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Adding Lighting, Sky and Clouds
After passing this tutorial you will be skilled enough to simulate any atmospheric conditions, even ones on Mars.
At first, we are going to make the sky looking like a sunny midday. Then we will tweak it to create the evening colors and add an HDR effect to make the light look blazing. To top it off, we will add the sky with the moving clouds into our scene. Besides, you are going to find out how to give an aerial perspective to the scene.
Step 1. Preparation
- All manipulations require the editor to be running.
- Press Esc to go to the Main menu -> Render.
- Make sure that Light scattering box is checked.
- As for HDR, disable it for now to avoid overexposure during the first steps.
- Press T to go to the Tools -> Camera. Far clipping plane drastically influences light scattering, so it should be of recommended value (10000 units).
If camera clipping settings are different in the editor and in the world, it causes different scattering colors.
Step 2. Create a scene
- To create a new world, click Create new world button on the editor interface panel, or press CTRL + N.
- Choose the directory and a File Name for the new world. It must be created under <Unigine>/data folder.
A new world is created, it goes with the default sun node.
- Add objects into your world for better shadows visualization.
Step 3. Modify a Light
Now you are going to learn how to deal with the lighting settings. For it you will need to modify already existing sun node.
Press N to go to the Node Settings -> sun node -> Light tab. Click on the Color field to change the light color used to illuminate objects in the world.
Set the color values as shown at the picture.
Click Ok to close the dialog window.
- Set the Multiplier to 2, so the lighting is brighter.
- Now let's deal with the shadows provided by the world light.
Press R to go to the Render settings -> Common tab. Here specify the distance, up to which shadows from all the sources will be rendered. In our case, let's set it to 1200.
As a result, the shadows are of better quality:
- Further adjustments are done on light source basis. Once again go to the Nodes settings -> sun node -> Shadow tab:
- Set the size of the shadow map (Shadow size) to 2048, so that palm leaves cast nicely refined shadows
- Setting Ambient to 0.1 lightens them a bit
- Distribute the shadow splits with the value of 0.19. It means that the splits are narrower, and owing to that, are of higher quality compared to default setting. For more details, see PSSM article
- To lower the sun closer to the horizon and change the angle of the light incidence, press C (see the list of controls), or click Rotate object button on the editor panel.
- Rotate the light source by dragging the axes rims:
- Red for X axis
- Green for Y axis
- Blue for Z axis
Step 4. Setup Light Scattering
Light scattering allows to recreate the sunlight color based on the time of the day, brightness and color gradient of the sky, as well as realistically attenuate objects with the distance. Tweaking the settings, you can render various atmospheres — sunrises and sunsets from the ground up as we see them every day, troposphere as seen form an airplane, outer space or colorful fantasy world skies.
- Press R to open Render settings, or choose the relevant button on the editor interface panel.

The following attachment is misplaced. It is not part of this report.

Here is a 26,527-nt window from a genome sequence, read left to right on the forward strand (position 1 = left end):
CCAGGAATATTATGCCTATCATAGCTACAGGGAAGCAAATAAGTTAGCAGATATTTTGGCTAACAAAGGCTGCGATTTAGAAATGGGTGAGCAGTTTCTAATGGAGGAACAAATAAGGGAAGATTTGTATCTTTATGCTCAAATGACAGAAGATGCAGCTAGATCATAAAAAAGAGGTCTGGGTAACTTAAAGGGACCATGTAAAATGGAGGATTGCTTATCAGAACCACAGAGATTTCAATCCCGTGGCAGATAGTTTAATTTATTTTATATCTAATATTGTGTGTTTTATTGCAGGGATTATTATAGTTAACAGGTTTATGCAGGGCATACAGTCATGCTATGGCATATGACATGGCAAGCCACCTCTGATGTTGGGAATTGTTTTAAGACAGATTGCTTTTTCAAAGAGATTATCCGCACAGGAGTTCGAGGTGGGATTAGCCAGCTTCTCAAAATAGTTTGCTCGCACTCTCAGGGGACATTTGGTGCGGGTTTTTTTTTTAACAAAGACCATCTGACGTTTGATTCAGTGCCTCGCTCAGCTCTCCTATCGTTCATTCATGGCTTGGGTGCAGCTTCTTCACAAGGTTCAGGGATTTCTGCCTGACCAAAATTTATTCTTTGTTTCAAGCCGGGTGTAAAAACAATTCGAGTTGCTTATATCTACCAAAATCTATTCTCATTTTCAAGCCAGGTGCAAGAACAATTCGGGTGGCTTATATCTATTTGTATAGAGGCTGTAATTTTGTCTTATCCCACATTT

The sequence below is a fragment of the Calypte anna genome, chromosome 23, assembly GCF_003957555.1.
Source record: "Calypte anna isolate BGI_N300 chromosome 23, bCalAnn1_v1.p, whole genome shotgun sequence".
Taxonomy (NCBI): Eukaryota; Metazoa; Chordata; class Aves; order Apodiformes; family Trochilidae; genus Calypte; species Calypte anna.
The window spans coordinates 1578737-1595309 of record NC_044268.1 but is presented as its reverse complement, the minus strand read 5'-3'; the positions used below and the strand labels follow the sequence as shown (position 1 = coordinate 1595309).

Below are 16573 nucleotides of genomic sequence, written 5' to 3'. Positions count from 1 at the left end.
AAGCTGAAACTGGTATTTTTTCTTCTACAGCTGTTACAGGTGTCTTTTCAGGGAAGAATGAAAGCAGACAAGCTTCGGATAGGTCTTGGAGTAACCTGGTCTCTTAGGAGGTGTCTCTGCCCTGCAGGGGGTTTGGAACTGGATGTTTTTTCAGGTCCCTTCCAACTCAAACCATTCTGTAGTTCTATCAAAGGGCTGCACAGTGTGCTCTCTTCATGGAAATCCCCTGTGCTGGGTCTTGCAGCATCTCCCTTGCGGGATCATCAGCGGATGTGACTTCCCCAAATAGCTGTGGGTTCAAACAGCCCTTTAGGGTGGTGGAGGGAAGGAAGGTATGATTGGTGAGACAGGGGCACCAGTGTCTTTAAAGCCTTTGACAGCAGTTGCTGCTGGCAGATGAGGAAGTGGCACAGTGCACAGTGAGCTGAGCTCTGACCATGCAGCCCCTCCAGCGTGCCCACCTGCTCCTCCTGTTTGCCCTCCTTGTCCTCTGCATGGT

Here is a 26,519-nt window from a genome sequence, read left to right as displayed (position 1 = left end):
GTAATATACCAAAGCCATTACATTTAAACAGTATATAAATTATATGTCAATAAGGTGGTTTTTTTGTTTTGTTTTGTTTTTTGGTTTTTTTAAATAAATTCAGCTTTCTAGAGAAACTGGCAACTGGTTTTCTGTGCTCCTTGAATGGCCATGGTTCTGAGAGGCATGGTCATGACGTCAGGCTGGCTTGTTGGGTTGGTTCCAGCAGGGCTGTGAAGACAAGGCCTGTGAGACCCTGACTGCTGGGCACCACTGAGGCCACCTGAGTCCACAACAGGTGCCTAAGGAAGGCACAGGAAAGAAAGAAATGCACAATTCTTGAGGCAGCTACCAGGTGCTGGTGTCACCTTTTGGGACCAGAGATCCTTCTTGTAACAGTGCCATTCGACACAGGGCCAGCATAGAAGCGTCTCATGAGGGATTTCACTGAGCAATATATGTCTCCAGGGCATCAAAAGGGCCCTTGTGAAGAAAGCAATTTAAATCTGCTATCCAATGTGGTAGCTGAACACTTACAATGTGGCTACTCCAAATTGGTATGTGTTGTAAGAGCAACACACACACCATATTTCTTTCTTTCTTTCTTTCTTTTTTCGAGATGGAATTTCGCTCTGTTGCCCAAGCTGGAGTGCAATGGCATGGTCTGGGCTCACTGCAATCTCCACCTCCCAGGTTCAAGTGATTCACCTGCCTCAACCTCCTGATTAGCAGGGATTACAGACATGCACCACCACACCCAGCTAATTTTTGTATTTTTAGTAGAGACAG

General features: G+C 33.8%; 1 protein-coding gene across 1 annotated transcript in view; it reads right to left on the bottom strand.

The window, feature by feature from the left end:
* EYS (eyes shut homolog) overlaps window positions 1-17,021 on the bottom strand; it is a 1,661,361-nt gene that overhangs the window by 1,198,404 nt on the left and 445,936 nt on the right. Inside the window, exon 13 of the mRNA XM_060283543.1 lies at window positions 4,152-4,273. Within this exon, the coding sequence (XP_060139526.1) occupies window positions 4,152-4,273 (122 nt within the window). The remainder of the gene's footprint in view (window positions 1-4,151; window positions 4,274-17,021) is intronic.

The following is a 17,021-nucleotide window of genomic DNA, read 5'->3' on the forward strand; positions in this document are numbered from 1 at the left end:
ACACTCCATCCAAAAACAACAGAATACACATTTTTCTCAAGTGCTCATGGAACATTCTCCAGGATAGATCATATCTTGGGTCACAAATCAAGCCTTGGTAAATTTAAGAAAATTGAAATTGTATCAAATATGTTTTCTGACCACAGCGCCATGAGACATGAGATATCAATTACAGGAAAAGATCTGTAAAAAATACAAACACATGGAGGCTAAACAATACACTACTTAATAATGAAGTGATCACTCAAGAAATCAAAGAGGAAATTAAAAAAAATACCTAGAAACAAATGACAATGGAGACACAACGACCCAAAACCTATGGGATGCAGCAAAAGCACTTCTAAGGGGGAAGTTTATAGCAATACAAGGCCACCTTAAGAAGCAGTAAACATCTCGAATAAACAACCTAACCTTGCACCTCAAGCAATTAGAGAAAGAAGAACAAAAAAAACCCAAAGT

- Click on the Background color.
- For the sky colors to be richer and preserve the blue undertone, set the blue background color.
- Now go to the Scattering tab. Scattering settings are common for all the world light sources.
- Click the Earth button to change the values to default ones. This will be the starting point for adjusting.
- Set the Energy of the sunlight to 10.
- Set the Mie scattering intensity to 0.1. Mie scattering deals with particles that create haze and are concentrated mainly near the horizon and round the sun.
- Color of the rest of the sky and of distance-dependent attenuation for objects is defined by Rayleigh scattering for small particles and molecules. For correct scattering it should be of higher value then Mie.
As a result, we get the colors of the midday sky.
- Now let's move on to creating the sunset. Make the Sun color brighter:
- Ray color for Rayleigh scattering should be more intense.
- Mie color should also be made of more distinct orange hue.
- Change the amount of Mie and Rayleigh scattering:
- Set the Sun value to 4, making the solar disk brighter.
- With the Outer angle value set to 1, the sun disk becomes smaller. It will be compensated by HDR.
- For the scattering gradient to be more colorful, with larger and darker blue area on top, set Aerial to 40.
- The current sky is too dark for the sunset, especially if we enable HDR mode. Increase the Energy of the sunlight to 17.
- Increase Turbidity up to 2.4 so that there is more haze particles in the atmosphere and Mie scattering is more prominent.
- However, the colors are too orange tinted. Set Greenstein to 0.8, for Mie scattering to be more concentrated.
- The horizon line is definitely too blue. Now it's time to adjust it. Setting Threshold to 3 allows to attenuate objects that are closer to the camera with Mie scattering.
- The palms still appear to be over-attenuated and bluish. Slightly increasing Power up to 1.3 allows not to attenuate (by both Mie and Rayleigh scattering) objects that are too close to the camera.
Step 5. Setup HDR
- Press Esc to go to the Main menu -> Render and enable HDR. Click Apply.
What we've got for now is:With HDR enabled, the Ambient color shouldn't be precisely equal to 0. Otherwise, completely dark areas will be overexposed and the contrast of the whole image will be too high.
- Go to the Render -> Scaterring tab and decrease Sun value to 2.